8.The Plaintiff testified that there is a time they fenced off the three acres belonging to the Deceased but the Defendant destroyed the fence.
9.The Defendant’s case is that he purchased 2 acres from Alesus Kipkogei Rotich on 7/3/1995 at Kshs 110,000/= The agreement was prepared by Birech & Co. Advocates. He took possession and has been cultivating the same since then. The Defendant testified that in 2007 during the post-election violence, the wife of Julius Kiptoo Arusei gave him the original title to the suit property for safe keeping.
10.The Defendant later surrendered the title to Eldoret Police station. In 2013, the Plaintiff’s family wanted to evict him from the suit property but they could not succeed. He stated that he was not given the sale agreement between Alesus Kipkogei Rotch and the Deceased as the same was said to be lost.
Analysis and Determination;
11.The Plaintiff filed his submissions on 17/4/2023. The Defendant filed his submissions on 9/5/2023. The Plaintiff submitted that he had demonstrated that there was no sale between the Deceased and Alesus Kipkogei Rotich who allegedly sold 2 acres to the Defendant. The Plaintiff further submitted that the said Alesus Kipkogei Rotich was given time to avail the alleged agreement between him and the Deceased but he failed to do so.
12.The Plaintiff further submitted that the Police abstract which was obtained by Alesus Kipkogei in 2015 was made purposely for this case as he did not produce it during the various times he appeared before the elders and before the chief. He submitted that if he had the Police abstract, he would have simply produced it as a confirmation that he had lost the agreement. Instead he kept on seeking for more time.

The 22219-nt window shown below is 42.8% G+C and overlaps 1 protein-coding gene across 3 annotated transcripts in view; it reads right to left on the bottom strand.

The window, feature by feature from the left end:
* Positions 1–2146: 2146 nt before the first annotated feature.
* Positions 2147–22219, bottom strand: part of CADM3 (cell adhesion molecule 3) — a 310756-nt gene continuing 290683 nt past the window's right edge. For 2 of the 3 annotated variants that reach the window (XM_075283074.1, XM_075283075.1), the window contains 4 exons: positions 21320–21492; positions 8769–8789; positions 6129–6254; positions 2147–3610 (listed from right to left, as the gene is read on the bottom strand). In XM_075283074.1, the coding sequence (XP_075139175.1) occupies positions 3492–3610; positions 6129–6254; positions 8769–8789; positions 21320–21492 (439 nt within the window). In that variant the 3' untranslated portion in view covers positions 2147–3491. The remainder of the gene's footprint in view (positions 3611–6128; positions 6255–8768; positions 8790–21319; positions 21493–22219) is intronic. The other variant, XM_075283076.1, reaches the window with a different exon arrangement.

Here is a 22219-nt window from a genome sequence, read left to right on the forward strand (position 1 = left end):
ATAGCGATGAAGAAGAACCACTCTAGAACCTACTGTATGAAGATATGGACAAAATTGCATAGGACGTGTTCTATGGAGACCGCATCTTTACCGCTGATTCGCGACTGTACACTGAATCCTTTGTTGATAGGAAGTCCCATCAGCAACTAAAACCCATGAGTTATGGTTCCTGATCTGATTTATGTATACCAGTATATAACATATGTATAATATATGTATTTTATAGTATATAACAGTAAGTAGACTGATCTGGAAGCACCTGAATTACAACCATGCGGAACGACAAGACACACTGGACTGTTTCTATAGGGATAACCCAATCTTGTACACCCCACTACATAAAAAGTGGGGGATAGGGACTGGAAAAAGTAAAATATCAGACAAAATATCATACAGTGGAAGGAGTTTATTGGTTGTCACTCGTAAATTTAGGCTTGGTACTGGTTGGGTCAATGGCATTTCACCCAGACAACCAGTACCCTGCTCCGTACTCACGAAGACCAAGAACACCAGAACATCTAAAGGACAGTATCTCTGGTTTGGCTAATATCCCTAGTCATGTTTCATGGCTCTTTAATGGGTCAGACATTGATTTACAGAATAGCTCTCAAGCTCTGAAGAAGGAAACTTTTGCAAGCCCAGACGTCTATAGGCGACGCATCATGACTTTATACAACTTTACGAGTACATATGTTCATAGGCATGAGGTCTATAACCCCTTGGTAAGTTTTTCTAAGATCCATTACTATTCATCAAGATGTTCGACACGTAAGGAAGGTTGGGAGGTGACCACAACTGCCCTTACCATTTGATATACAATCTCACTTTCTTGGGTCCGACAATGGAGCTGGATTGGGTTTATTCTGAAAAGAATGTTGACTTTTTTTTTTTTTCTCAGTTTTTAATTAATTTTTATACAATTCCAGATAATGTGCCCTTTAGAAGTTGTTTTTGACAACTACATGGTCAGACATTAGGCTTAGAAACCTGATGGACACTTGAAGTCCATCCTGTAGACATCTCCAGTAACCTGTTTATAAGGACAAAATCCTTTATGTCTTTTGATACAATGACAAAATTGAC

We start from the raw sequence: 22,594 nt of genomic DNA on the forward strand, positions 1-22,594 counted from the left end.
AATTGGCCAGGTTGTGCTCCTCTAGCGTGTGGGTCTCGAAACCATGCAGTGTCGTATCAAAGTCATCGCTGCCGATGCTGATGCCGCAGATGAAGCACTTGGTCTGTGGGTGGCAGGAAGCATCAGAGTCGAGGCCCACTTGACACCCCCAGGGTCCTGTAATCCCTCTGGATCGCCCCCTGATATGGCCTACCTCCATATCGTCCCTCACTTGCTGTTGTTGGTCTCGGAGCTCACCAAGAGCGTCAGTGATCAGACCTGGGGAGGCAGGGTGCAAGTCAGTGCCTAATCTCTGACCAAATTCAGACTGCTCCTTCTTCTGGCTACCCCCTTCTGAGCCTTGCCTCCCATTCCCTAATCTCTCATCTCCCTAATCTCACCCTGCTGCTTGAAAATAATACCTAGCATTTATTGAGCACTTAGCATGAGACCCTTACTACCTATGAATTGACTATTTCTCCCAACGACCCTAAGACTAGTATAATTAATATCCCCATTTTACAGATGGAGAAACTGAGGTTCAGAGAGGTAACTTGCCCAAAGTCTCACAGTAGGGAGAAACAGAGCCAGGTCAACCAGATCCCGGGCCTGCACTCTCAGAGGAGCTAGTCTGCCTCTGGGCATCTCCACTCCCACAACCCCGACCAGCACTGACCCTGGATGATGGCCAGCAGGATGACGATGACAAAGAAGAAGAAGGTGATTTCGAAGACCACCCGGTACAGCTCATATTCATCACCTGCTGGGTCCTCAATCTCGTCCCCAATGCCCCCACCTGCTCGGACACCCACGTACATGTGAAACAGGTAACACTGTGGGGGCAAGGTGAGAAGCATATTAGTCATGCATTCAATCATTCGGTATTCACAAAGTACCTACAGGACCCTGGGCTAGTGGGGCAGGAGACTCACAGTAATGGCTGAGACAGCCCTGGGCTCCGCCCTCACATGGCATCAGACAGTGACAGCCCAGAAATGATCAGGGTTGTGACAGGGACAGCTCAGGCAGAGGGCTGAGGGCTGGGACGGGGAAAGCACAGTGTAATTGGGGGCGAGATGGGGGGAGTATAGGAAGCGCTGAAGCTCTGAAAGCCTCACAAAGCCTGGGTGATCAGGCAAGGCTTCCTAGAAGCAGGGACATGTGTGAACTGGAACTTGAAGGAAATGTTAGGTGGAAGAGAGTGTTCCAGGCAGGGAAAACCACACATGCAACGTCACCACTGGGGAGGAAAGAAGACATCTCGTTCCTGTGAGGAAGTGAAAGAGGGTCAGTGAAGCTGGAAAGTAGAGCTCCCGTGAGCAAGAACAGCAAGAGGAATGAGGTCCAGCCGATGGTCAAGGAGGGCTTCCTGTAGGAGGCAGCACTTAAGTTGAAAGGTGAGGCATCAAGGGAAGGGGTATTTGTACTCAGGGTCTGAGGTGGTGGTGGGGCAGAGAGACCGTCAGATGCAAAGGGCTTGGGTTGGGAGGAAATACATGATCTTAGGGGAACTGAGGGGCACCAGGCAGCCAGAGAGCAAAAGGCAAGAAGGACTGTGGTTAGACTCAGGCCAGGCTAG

13.On the Defendant’s claim that he had acquired the 2 acres by way of adverse possession, the Plaintiff submitted that the Defendant’s stay on the land was not peaceful as demonstrated by the various meetings which were held in which the Defendant turned violent. The Defendant even destroyed the barbed wire fence which the Plaintiff had put to secure the land. The Plaintiff relied on the case of Githu v Ndeete (1984) KLR 776 where it was held as follows: -
14.On his part, the Defendant stated that he has been in peaceful occupation of the 2 acres since 1995 when he purchased the same from Alesus Kipkogei Rotich. He relied on the case of Kisumu Civil Appeal No 110 of 2016 Richard Wefwafwa Songoi v Ben Munyifwa Songoi (2020) eKLR where it was stated as follows: -
15.The Defendant also relied on the case of Wambugu v Njuguna (1983) KLR 173 where it was stated as follows: -
16.Having considered the evidence adduced by the parties, and their submissions and the cases relied on, the following issues emerge for determination. The first is whether there was a sale agreement of 2 acres between the Deceased and Alesus Kipkogei Rotich. The second is whether Alesus Kipkogei had any land which he could pass on to the Defendant. The third is whether the Defendant has acquired 2 acres out of the suit property through adverse possession. The fourth is whether the Plaintiff and the Defendant are entitled to the reliefs in their respective claims. The last issue is which order is to be made on costs.
Whether there was sale of 2 acres between the Deceased and Alesus Kipkogei Rotich;